- Moriarty, an Irishman, has connections to Irish republican rebels in both America and Europe.
- Moriarty uses Holmes’s obsession with finding the truth to get revenge on a man Holmes hoped to save but ended up exposing through his relentless investigation.
- Moriarty is a mathematics professor at a small British college, famous for “a treatise on the binomial theorem.”
With all that in mind, I developed three key ideas I intended to use in my story:
- The Irish angle would play a major role.
- Moriarty’s scheme would involve turning Holmes’s obsession with the truth against him.
- In advancing his scheme, Moriarty would employ a mathematical puzzle both as a kind of signature and to incite Holmes’s curiosity. (Thus the title of my story, “The Murderer’s Paradox,” which is a variation on a famous paradox first presented by Bertrand Russell around the same time as the events of my story, i.e., the first few years of the Twentieth Century.)
As I continued researching, however, I also discovered a few other tantalizing avenues worth exploring:
- In 1902, Conan Doyle wrote a famous and full-throated defense of the British cause in the Second Boer War titled The War in South Africa: Its Cause and Conduct. This was meant to counter arguments being made that the war was nothing but imperial aggression meant to wrest control of key mining concerns in the region, and that British troops were guilty of atrocities.
- Emily Hobhouse, a delegate of the South African Women and Children’s Distress Fund, visited the British internment camps in South Africa—the first to be called “concentration camps”—in which women and children, both Boer and African, suffered under cruel conditions, leading to the deaths of tens of thousands. Her report on what she discovered in the camps became the basis of a government effort to improve conditions there.
- Conan Doyle, who for a brief time served as a surgeon in one of the camps, considered Emily Hobhouse an ill-informed alarmist and dismissed her findings out of hand.
- Subsequent investigations revealed the British officers in particular were not only involved in the sexual exploitation of young women in the camps but black market trafficking of medical supplies meant for internees.
- Some of the British troops were Irish, and they suffered disproportionately high casualties due to their deployment at the forefront of assaults against heavy enemy fire.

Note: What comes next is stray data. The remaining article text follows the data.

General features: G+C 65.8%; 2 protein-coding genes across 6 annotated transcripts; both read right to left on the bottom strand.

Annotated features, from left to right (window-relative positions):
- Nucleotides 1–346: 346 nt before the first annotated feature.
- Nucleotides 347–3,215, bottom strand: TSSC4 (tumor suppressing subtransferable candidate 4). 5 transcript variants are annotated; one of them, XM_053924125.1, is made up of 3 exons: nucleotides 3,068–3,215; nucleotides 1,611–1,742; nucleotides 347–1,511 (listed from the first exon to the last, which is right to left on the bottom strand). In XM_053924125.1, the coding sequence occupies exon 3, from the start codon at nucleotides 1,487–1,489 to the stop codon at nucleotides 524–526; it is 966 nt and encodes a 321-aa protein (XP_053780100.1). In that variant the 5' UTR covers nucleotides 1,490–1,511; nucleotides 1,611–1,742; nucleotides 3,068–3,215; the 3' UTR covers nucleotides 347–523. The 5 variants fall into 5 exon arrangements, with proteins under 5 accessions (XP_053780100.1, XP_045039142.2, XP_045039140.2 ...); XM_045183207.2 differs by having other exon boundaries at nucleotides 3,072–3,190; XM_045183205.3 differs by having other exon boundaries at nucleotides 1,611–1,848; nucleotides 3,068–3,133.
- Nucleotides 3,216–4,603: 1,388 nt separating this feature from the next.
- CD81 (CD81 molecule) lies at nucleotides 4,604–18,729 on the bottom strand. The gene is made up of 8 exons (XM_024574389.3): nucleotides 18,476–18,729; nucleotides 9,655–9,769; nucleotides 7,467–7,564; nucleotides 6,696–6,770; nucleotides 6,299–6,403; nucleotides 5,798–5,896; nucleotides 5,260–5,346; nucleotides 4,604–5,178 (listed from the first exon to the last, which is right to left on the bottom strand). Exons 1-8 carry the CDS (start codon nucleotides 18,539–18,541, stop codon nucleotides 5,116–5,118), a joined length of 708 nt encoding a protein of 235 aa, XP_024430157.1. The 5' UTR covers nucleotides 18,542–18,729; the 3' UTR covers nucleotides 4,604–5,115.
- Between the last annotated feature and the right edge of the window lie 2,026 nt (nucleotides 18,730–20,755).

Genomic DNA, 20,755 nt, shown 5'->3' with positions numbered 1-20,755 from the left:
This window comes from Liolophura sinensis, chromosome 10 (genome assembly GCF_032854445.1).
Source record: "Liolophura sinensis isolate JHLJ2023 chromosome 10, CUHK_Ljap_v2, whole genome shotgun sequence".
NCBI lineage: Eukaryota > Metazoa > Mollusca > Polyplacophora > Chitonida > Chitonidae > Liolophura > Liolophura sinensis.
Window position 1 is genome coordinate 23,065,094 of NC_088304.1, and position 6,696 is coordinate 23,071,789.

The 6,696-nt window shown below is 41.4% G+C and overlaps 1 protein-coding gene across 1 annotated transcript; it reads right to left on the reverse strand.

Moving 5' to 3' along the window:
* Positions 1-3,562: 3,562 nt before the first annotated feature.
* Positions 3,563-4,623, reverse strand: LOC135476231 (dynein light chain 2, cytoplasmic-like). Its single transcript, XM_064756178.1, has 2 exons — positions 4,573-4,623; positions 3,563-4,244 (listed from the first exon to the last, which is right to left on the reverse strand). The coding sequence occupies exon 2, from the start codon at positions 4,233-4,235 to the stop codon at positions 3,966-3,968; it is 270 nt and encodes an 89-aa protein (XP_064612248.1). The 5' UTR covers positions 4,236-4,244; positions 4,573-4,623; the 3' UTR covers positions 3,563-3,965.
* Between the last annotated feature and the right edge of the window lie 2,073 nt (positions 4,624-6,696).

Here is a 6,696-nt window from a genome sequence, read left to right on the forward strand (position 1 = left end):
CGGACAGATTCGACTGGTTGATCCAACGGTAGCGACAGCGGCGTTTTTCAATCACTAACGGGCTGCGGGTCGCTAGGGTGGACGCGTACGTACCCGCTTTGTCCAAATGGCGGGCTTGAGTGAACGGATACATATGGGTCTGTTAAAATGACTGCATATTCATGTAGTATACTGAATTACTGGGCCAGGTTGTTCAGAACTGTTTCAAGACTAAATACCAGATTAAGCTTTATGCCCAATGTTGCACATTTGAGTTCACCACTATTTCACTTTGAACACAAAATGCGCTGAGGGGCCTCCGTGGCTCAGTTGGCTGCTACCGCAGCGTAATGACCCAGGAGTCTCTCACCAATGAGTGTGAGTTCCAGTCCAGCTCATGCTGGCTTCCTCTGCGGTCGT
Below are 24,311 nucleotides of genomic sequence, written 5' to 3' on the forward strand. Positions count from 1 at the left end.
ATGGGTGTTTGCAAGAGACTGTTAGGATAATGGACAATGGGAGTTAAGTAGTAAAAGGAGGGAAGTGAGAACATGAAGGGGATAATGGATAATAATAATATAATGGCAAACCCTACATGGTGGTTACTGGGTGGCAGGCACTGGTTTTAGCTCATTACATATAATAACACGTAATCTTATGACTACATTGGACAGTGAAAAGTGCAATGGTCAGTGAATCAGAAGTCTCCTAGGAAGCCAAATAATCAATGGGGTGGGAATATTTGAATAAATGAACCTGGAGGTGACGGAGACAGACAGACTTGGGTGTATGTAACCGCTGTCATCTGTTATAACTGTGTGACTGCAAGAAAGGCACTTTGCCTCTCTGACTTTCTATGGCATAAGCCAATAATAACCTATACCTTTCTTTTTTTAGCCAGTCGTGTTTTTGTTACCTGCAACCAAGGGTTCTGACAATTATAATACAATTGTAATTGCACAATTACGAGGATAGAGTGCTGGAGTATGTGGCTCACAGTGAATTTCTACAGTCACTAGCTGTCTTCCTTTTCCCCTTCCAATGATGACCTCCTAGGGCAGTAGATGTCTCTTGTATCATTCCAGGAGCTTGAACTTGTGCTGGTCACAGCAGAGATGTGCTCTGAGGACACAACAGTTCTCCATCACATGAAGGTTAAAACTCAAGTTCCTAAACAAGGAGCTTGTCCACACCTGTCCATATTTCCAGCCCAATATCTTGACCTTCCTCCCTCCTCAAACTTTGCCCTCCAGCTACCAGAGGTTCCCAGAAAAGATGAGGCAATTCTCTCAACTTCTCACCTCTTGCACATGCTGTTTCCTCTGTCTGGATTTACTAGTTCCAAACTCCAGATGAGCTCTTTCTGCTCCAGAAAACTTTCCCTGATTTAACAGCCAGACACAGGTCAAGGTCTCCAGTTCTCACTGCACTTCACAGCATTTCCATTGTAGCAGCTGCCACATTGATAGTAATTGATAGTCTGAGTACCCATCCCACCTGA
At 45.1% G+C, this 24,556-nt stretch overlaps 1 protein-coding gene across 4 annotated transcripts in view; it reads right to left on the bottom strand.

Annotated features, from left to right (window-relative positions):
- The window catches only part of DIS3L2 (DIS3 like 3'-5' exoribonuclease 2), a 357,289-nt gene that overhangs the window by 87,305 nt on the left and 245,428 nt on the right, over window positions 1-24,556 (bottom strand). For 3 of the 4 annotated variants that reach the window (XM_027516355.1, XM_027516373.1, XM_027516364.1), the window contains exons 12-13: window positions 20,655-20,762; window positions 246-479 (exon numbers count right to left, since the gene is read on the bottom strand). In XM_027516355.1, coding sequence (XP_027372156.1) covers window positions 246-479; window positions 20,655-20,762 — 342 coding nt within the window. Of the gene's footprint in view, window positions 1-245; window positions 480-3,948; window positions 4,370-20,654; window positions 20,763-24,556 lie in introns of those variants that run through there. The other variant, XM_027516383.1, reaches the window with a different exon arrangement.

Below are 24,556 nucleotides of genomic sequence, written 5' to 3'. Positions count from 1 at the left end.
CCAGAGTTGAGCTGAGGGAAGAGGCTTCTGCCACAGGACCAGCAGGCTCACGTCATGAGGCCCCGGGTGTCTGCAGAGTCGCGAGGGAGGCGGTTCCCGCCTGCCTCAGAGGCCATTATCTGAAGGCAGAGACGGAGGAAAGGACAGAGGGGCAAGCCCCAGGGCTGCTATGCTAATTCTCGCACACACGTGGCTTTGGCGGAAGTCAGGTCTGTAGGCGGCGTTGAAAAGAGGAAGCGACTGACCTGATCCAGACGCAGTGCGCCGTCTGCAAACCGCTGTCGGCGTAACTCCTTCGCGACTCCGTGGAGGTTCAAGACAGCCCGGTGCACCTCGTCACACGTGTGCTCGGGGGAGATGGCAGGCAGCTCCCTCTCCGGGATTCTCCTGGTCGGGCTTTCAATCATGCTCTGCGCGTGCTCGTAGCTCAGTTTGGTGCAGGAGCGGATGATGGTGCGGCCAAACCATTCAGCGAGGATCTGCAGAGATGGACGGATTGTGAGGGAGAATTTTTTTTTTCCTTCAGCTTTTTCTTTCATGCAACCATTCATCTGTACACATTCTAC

- There were Irish irregulars fighting on the Boer side, led by a dashing Irish-American cavalry officer who fought under General Crook and helped chase Geronimo into Mexico.
This gave me perhaps the most unique idea I decided to use: I would place Conan Doyle himself in the story. Moriarty would use two protestors against Conan Doyle’s defense of the war—a former nurse in the concentration camps and an Irish ex-soldier—as his pawns in a scheme against decommissioned officers who were now making use of their previous deployment to get rich, seeking out investors for a Transvaal diamond-mining concern rivaling DeBeers.
As you can imagine, there were times I found myself drowning in research rather than writing, all for a short story, not a novel. And devising a plot worthy of the Holmes canon while juggling so many balls at once took some fancy footwork.
Basically, the process I followed, from having no clue what to write to drowning in research to producing something I hope is worth reading, was the same as what the author James M. Frey describes as his Ten Rules of Writing:
- Don’t use too many exclamation points.
If you would like to know more about In League with Sherlock Holmes, you can go to this link. It really does collect contributions from a wonderful array of writers:
Maria Alexander, RobinBurcell, Martin Edwards, Tess Gerritsen, Derek Haas, Joe Hill, Naomi Hirahara,
Joe R. Lansdale, Kasey Lansdale, Lisa Morton, Brad Parks, Kwei Quartey,
Martin Simmons, James Lincoln Warren, Chelsea Quinn Yarbro, James W. Ziskin
Have you ever accepted a writing assignment with no idea how you were going to accomplish it? How did you find your way to a finished product? How did it turn out? Was it an ungodly mess? Did it instread end up being one of the best things you’ve ever written? Somewhere in between?